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The Body Covers: The 6th Conference on Retroviruses and Opportunistic Infections
Abstract No. 364: Co-Administration of Indinavir 1200 mg With Nelfinavir 1250 mg in a Twice Daily Regimen: Preliminary Safety, PK Activity

February 2, 1999

A note from TheBody.com: Since this article was written, the HIV pandemic has changed, as has our understanding of HIV/AIDS and its treatment. As a result, parts of this article may be outdated. Please keep this in mind, and be sure to visit other parts of our site for more recent information!

Interest in combination PI therapy has been ongoing now for a couple of years. Numerous combinations are being looked at in the development of reliable pharmacokinetic data. In this study, the authors looked at IDV and NFV, both protease inhibitors. By way of background, the authors comment that favorable PK interaction between protease inhibitors may result in increased drug exposure and reduced dosage frequency. Simplified antiviral regimens could lead to improved adherence and improved outcome. Prior studies showed that drug exposure to both IDV and NFV was increased compared to single PI therapy in subjects receiving combination IDV/NFV in a single dose pharmacokinetic study. A larger multi-dose trial study was therefore initiated to address three key aspects of this combination:

  1. Pharmacokinetics of multi-dose IDV/NFV regimen.

  2. Safety.

  3. Antiviral activity.

21 patients (HIV-1-infected, protease inhibitor naive with viral load (vRNA) >30,000 copies/mL and CD4 count >100 cells/mm3) were enrolled to recieve increasing doses of IDV and NFV to optimize the dose of both agents. 13 patients now received IDV 1200 mg and NFV 1250 mg q12h starting at median study week 63.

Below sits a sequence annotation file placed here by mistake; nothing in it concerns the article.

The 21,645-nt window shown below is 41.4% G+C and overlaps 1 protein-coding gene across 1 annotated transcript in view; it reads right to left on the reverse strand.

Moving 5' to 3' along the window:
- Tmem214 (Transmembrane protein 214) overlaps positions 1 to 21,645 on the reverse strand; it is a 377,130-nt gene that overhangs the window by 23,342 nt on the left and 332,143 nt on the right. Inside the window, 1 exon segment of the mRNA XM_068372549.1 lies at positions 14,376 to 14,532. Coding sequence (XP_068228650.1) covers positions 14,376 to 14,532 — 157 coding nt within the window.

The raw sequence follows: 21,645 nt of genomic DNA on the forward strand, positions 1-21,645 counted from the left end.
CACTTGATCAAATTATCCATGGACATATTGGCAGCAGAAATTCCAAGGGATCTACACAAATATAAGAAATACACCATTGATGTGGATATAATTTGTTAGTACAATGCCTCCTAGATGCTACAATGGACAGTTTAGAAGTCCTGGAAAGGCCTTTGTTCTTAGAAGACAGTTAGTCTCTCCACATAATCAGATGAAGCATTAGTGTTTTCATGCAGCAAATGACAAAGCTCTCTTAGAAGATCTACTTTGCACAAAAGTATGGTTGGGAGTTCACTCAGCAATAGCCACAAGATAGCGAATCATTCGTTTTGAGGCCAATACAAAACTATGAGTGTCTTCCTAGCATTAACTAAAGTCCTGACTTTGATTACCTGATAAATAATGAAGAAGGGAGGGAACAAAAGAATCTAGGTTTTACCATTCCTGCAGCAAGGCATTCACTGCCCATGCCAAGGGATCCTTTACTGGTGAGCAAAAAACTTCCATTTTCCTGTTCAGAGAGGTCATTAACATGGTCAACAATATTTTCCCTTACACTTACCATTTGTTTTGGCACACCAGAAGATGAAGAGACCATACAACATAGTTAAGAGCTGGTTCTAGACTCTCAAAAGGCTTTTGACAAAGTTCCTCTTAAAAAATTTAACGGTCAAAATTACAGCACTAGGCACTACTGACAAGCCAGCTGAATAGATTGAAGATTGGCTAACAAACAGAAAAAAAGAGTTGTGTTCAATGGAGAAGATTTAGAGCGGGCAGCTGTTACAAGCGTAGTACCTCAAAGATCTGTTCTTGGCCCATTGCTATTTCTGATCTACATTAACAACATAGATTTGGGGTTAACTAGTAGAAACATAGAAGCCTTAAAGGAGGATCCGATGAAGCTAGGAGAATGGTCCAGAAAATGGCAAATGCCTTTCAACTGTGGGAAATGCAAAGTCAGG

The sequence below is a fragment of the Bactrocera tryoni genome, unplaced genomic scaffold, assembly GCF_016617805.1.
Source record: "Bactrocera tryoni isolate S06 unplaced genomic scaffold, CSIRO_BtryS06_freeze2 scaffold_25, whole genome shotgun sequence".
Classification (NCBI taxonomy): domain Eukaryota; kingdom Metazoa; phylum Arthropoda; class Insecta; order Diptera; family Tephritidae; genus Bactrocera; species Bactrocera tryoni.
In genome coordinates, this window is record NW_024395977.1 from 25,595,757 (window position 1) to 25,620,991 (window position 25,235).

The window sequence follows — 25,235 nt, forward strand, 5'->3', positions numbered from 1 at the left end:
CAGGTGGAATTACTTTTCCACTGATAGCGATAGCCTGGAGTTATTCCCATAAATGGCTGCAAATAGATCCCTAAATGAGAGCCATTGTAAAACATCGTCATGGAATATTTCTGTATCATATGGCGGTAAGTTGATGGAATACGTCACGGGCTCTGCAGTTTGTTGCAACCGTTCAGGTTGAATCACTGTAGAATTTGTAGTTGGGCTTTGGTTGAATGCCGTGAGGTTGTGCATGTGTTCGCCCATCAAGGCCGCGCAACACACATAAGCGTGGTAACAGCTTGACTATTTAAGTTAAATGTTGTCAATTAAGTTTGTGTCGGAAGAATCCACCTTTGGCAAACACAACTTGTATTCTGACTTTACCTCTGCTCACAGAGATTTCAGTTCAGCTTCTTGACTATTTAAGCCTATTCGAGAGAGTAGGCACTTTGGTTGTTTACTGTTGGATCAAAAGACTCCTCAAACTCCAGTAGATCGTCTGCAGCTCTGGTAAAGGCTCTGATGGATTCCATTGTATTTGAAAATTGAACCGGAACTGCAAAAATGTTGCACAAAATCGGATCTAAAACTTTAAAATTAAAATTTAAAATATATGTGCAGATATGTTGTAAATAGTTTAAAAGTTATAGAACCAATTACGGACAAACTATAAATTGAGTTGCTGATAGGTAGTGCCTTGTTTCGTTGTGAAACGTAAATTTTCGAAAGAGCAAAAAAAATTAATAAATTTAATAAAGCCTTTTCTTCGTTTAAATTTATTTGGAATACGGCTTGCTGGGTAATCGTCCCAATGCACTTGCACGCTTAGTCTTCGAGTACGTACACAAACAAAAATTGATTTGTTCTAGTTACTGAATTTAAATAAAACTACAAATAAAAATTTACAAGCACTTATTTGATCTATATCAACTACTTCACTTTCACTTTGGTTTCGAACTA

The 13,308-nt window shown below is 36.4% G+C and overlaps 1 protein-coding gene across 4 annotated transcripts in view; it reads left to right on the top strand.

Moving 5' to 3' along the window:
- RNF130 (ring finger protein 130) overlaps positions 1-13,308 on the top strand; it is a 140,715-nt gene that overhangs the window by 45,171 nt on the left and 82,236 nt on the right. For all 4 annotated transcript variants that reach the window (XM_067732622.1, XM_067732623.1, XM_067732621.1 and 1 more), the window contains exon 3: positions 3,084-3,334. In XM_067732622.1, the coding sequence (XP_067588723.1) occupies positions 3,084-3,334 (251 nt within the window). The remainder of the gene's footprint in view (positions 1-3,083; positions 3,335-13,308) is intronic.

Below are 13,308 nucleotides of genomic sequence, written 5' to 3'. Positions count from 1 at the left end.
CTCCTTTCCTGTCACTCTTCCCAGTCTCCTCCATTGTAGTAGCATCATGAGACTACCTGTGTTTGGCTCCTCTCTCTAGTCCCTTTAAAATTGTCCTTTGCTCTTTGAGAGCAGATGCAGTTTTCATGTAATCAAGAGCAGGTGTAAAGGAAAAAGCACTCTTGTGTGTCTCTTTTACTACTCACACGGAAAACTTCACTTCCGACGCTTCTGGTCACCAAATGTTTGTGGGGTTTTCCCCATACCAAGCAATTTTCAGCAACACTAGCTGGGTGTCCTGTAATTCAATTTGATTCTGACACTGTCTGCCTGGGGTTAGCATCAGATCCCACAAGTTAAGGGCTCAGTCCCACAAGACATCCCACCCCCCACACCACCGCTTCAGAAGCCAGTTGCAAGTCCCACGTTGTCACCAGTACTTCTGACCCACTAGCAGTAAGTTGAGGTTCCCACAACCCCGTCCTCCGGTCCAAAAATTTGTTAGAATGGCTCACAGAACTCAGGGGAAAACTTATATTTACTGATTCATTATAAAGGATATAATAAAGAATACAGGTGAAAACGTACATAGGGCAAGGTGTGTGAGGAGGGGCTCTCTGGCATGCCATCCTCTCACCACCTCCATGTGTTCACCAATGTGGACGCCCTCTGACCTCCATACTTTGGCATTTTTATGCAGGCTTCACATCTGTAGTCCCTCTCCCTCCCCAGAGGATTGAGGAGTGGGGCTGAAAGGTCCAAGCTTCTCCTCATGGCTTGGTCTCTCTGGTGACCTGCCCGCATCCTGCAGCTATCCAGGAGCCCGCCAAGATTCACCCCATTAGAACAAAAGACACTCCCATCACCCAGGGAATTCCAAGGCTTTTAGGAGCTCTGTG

One of the important parameters looked at was virologic and CD4 activity. Of thirteen patients, ten have HIV RNA less than 400 copies/mL (by the Amplicor assay) at median week 72. Of twelve patients with ultrasensitive assay data, at week 66, eleven patients are below 50 copies. The mean increase in CD4 cells over baseline was 243 cells at median week 72. Adverse reactions include one rash and a total of fourteen patients with GI complaints including nausea, bloating, diarrhea. There was nephrolithiasis in two patients.

The authors concluded:

  1. Concomitant IDV, 1200 mg q12H, given within NFV 1250 mg q12H results in a C max, AUC 24H and trough comparable to IDV 800 mg q8h without NFV.

  2. NFV plasma levels are not obviously affected by IDV.

  3. Virologic suppression and CD4 response was sustained in 10 of 13 subjects started on the IDV 1000 mg and NFV 750 mg q12h combination, median 72 weeks.

  4. The combination IDV/NFV was generally well-tolerated.

  5. PK data supports using IDV 1200 mg and NFV 1250 mg in a b.i.d. regimen

I think the data speaks for itself and there continues to be an accumulation of pharmacokinetic information that supports the use of twice daily dosing of combined PI regimens where three times per day dosing would have been used if these agents were given individually. All this speaks to further simplification of available regimens, which one would hope would lead to increased adherence.

A note from TheBody.com: Since this article was written, the HIV pandemic has changed, as has our understanding of HIV/AIDS and its treatment. As a result, parts of this article may be outdated. Please keep this in mind, and be sure to visit other parts of our site for more recent information!

Abstract: Co-Administration of Indinavir 1200 mg with Nelfinavir 1250 mg in a Twice Daily Regimen: Preliminary Safety, PK Activity
Authored by: K. Squires, S. Riddler, D. Havlir, B. Kerr, K. Yeh, R. Lewis, L. Hawe, L. Zhong, P. Deutsch, and A. Saah

See Also
More Research on HIV/AIDS Treatment Strategies



  
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